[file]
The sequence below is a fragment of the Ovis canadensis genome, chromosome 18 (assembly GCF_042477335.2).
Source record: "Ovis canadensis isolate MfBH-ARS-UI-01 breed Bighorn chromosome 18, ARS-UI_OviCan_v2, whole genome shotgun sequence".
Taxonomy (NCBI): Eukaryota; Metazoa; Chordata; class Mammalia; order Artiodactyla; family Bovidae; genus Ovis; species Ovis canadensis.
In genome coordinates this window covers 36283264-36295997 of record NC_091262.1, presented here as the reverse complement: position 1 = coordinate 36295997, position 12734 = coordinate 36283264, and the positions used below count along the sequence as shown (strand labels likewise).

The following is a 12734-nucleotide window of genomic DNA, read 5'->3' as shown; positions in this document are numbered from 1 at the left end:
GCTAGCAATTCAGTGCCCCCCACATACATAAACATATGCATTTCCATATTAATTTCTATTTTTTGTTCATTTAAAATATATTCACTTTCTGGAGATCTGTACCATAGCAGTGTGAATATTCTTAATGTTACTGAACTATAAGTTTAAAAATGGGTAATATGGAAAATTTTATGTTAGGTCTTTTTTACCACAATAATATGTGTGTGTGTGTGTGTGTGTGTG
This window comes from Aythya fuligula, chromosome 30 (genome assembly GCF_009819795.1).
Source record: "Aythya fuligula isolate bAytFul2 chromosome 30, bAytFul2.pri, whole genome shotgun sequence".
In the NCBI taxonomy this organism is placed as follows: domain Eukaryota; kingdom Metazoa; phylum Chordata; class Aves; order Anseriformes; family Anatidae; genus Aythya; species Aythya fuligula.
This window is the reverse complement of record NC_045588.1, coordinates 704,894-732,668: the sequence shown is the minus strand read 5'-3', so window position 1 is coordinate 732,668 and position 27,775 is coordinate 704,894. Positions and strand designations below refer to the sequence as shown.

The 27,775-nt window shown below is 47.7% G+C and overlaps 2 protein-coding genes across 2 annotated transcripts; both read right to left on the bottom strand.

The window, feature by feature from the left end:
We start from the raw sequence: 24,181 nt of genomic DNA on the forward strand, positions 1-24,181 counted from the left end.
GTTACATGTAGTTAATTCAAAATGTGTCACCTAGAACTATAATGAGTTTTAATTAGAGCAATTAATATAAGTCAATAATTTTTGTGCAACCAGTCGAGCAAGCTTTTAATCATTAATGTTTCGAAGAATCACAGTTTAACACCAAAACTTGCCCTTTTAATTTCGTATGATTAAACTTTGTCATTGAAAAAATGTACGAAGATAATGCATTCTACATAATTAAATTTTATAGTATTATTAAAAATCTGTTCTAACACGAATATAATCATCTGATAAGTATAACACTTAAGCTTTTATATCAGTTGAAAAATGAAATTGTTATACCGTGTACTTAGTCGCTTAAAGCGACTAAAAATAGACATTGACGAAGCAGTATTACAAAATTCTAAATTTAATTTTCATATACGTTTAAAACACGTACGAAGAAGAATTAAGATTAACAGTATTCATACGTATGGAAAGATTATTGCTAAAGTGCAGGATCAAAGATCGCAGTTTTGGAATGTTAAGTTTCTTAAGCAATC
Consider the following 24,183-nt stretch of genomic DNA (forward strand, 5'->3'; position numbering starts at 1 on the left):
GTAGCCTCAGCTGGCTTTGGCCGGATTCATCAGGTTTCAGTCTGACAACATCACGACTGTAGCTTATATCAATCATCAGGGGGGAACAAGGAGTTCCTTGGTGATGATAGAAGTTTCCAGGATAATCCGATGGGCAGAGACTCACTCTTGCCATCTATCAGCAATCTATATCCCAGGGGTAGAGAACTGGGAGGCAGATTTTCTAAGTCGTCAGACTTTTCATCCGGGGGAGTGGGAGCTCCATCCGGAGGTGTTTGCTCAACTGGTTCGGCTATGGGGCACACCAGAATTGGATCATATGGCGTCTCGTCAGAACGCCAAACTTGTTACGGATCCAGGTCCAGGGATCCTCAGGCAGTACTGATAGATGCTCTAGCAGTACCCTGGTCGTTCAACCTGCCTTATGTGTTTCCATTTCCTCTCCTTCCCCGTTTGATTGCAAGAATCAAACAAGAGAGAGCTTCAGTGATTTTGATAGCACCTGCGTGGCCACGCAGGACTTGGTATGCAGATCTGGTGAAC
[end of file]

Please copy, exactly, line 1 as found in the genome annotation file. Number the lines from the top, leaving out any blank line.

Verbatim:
The sequence below is a fragment of the Ovis canadensis genome, chromosome 18 (assembly GCF_042477335.2).